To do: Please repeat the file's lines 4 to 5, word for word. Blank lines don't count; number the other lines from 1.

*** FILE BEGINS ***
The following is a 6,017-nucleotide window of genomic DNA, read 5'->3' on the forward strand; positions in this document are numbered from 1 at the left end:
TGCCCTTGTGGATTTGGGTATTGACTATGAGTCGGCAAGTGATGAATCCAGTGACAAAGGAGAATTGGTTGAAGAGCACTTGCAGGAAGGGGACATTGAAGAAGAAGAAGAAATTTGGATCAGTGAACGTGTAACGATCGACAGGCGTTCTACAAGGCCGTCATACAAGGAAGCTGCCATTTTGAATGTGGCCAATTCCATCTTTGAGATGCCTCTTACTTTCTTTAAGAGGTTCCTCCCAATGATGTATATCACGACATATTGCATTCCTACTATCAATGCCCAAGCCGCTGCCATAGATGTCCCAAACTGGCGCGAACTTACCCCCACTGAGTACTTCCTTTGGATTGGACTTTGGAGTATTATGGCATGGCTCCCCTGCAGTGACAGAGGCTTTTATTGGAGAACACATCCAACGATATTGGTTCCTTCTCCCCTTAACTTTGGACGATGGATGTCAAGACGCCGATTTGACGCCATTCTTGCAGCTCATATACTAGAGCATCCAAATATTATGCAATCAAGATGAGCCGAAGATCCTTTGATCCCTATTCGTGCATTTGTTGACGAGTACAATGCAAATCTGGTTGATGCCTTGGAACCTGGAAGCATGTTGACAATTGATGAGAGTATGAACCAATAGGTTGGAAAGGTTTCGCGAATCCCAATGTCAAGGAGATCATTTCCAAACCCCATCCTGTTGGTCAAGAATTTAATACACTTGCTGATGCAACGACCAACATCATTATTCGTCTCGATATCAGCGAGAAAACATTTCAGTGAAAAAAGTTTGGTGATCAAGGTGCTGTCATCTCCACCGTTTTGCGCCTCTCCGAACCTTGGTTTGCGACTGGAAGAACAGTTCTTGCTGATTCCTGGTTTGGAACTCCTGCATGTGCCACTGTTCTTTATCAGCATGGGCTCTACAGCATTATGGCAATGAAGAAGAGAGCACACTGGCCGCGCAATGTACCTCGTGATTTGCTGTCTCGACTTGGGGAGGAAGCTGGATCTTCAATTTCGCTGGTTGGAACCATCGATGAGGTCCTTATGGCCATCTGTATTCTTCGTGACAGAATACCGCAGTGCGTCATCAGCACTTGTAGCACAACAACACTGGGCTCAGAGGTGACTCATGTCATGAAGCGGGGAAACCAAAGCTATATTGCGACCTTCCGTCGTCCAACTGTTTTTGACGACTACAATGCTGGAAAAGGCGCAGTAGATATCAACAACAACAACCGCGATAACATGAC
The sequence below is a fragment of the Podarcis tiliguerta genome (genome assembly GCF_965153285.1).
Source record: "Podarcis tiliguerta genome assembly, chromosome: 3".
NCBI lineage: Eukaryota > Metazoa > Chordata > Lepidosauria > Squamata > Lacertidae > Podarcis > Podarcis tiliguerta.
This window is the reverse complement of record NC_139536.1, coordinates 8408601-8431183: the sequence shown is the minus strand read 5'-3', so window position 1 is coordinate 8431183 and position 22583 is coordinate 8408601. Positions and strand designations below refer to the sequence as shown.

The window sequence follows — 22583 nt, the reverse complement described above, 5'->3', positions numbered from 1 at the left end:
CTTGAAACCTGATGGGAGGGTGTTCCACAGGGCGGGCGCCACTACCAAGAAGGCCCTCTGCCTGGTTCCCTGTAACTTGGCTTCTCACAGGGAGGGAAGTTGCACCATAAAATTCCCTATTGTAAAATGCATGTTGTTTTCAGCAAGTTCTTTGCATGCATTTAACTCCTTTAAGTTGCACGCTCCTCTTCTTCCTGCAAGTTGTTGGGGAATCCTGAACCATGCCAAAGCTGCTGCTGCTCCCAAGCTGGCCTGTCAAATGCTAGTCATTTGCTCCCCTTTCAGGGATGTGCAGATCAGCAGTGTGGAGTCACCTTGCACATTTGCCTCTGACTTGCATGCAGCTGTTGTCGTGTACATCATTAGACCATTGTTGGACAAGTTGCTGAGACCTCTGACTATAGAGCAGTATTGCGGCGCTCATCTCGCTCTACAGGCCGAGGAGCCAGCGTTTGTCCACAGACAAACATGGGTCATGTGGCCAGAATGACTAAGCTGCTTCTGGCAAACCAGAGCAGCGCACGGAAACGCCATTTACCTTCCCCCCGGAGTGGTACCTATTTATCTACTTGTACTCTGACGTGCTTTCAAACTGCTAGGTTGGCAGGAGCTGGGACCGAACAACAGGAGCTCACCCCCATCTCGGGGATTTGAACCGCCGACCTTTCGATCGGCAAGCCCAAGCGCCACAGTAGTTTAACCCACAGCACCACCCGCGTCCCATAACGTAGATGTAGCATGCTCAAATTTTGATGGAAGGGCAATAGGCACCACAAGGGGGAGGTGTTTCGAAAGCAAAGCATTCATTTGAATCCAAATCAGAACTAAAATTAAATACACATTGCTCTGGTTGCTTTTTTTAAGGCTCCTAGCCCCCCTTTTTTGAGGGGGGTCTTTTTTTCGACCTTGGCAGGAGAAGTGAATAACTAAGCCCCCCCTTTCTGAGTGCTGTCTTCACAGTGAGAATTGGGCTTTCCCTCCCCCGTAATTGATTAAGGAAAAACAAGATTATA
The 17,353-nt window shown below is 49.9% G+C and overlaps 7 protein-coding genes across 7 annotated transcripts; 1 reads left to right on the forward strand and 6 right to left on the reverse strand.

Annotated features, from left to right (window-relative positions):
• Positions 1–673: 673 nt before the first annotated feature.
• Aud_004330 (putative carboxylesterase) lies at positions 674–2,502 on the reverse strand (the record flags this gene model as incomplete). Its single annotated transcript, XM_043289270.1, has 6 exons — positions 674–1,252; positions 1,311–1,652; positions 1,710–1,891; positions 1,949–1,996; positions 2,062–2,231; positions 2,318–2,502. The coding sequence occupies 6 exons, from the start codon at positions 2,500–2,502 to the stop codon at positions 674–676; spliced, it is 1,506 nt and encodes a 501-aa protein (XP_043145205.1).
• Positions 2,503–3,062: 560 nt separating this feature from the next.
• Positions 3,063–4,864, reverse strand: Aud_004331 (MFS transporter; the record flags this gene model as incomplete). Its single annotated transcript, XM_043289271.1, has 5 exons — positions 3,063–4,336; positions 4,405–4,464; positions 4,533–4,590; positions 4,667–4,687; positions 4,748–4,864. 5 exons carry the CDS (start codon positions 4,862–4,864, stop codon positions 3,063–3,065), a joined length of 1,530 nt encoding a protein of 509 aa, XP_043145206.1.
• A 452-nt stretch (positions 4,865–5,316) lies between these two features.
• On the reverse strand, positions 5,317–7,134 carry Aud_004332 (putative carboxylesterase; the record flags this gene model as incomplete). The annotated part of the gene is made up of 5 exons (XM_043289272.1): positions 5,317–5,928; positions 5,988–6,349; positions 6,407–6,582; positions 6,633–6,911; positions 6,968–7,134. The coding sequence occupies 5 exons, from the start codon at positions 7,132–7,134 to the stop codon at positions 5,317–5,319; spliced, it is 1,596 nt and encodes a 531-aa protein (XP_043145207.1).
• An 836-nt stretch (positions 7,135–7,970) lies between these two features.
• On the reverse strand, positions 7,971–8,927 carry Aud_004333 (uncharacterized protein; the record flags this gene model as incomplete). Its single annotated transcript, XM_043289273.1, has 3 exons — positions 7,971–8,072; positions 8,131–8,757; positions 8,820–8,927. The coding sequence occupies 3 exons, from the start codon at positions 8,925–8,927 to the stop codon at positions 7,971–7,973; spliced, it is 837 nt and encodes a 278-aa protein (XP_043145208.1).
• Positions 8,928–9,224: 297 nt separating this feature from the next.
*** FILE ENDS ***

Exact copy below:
Source record: "Podarcis tiliguerta genome assembly, chromosome: 3".
NCBI lineage: Eukaryota > Metazoa > Chordata > Lepidosauria > Squamata > Lacertidae > Podarcis > Podarcis tiliguerta.